But to those of us who came of age when Ringo and his bandmates — John Lennon, George Harrison and Paul McCartney — were blazing new popular culture trails, he was just Ringo. The goofy Beatle. The shortest one of the four of them. The guy who was cute in a homely sort of way; I mean, the girls seemed to scream more loudly for Ringo than for the other lads. Do I remember that correctly?

Sir Paul McCartney was knighted in 1997. The honor didn’t come to John and George, who died in 1980 and 2001, respectively. To my knowledge, the Brits don’t bestow knighthoods posthumously — which I consider to be a shame.

Still, Sir Ringo, I mean, Sir Richard, has joined Sir Paul among the United Kingdom’s most exalted citizens.

OK, I am not one of Her Majesty the Queen’s subjects. Still, to me Sir Richard will always be just plain Ringo.

‘I may be old, but … ‘

A Facebook “memory” I posted this morning brings to mind a personal anecdote I want to share briefly on this blog.

The memory was this, from Feb. 10, 2013: Best bumper sticker of the day: “I may be old, but at least I saw all the cool bands.” You go, dude!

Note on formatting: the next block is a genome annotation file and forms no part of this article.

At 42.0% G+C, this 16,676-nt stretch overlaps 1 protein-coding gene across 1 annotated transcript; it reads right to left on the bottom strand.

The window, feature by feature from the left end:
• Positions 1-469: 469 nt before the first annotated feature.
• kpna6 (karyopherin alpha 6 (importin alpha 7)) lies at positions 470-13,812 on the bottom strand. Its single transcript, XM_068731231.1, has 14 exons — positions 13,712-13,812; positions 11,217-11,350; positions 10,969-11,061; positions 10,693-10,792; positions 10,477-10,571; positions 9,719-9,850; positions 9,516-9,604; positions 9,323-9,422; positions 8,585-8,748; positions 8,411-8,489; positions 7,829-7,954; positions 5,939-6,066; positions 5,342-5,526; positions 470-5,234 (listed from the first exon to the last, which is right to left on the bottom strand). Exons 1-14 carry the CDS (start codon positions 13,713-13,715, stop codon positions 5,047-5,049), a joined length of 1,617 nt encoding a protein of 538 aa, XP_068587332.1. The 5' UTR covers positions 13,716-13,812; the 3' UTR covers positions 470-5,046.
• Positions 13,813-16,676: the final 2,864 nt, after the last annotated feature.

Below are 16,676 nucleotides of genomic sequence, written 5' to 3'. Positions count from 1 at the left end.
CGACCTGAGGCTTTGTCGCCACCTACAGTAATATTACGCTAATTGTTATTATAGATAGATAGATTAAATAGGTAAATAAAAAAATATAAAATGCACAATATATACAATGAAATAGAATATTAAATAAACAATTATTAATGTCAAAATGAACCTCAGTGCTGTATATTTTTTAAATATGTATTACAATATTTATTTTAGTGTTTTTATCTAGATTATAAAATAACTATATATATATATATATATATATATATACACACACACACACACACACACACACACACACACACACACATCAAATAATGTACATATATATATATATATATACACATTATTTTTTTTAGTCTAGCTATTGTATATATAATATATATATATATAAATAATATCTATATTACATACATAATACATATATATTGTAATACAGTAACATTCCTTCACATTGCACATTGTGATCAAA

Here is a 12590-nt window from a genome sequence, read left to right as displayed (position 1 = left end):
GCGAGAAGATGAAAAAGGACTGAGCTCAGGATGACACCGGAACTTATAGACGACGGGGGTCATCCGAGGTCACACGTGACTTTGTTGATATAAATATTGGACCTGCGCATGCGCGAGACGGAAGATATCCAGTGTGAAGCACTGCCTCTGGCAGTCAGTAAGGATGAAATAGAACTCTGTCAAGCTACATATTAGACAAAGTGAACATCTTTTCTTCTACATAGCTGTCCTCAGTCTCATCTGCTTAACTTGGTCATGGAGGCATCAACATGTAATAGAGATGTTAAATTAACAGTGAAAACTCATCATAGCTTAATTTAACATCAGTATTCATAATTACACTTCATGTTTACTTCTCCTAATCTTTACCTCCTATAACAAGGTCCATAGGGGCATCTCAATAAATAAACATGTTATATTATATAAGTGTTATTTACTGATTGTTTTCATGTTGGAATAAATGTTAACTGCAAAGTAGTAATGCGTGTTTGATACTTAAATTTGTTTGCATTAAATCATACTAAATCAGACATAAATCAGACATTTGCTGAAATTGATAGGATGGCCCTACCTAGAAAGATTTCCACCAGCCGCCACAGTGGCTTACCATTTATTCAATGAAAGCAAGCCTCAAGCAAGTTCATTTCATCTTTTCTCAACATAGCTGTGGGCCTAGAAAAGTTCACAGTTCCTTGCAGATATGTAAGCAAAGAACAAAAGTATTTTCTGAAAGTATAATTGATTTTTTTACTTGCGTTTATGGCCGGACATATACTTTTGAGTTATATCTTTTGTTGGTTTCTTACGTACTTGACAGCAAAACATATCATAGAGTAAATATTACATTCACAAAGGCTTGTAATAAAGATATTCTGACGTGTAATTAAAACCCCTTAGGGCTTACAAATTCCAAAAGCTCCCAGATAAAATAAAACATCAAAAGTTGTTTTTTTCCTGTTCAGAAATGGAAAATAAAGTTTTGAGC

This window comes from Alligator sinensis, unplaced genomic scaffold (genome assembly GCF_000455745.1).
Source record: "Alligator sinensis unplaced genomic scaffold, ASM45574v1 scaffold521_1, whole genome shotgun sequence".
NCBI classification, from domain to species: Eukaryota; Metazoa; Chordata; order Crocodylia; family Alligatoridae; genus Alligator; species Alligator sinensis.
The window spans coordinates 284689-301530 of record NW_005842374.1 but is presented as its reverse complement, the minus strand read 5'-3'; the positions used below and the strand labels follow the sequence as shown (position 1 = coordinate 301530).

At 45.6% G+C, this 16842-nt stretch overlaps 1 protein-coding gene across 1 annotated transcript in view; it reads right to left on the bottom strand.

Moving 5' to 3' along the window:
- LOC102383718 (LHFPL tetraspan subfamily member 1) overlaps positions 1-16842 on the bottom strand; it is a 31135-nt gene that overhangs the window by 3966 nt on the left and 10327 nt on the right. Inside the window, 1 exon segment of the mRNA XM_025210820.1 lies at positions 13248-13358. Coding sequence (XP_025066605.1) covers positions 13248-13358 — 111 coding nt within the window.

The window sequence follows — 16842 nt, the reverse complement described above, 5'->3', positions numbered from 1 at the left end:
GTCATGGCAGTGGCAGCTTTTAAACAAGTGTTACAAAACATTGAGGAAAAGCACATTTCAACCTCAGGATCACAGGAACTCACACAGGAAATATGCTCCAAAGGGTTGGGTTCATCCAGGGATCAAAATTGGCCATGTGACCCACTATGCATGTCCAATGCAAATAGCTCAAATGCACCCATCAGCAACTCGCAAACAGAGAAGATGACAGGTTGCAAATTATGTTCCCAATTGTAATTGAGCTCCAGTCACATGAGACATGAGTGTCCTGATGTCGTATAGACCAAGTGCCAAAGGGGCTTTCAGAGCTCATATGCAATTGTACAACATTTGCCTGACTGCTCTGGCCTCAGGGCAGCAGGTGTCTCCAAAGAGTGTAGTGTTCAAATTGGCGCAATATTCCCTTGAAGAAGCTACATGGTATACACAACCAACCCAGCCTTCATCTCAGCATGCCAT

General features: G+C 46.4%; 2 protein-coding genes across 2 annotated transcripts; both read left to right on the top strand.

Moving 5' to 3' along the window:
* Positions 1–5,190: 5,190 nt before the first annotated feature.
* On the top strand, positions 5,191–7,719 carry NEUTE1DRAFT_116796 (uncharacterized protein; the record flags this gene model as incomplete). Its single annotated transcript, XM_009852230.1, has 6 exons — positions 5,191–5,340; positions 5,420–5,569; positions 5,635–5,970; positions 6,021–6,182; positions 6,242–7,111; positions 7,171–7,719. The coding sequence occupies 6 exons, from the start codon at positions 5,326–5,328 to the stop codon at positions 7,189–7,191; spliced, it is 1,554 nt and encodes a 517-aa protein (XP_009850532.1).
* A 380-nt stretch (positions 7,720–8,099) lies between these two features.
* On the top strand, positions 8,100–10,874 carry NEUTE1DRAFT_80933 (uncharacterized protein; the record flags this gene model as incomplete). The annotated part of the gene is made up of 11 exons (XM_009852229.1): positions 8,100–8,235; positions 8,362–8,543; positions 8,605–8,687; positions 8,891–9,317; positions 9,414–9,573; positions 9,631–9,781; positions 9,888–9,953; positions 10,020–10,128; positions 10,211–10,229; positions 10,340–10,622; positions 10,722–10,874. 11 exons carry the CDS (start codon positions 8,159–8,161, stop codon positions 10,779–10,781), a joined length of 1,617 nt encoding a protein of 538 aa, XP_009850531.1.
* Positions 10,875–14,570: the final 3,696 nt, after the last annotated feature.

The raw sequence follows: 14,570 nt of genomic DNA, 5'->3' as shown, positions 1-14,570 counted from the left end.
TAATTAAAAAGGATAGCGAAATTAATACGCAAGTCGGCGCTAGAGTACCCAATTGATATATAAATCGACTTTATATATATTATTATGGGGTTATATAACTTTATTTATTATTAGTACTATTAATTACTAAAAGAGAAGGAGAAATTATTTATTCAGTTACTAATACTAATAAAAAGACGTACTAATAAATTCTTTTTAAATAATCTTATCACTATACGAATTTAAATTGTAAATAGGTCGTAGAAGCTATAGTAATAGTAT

I am now 68 years of age. I graduated from high school in the Summer of Love, which would be 1967. My life took a dramatic turn the following year when I shipped out after being inducted into the U.S. Army.

It took yet another marvelous turn in 1971 when I married a girl who had appeared before my eyes, like a vision. The rest, as they say, is history.

But in 1965, I got to watch the all-time greatest rock ‘n roll band. It was the very first rock concert I ever attended. I tell folks that today and they are shocked and amazed, I tell ya. The Beatles came to my hometown of Portland, Ore., in August 1965. It was their second U.S. tour.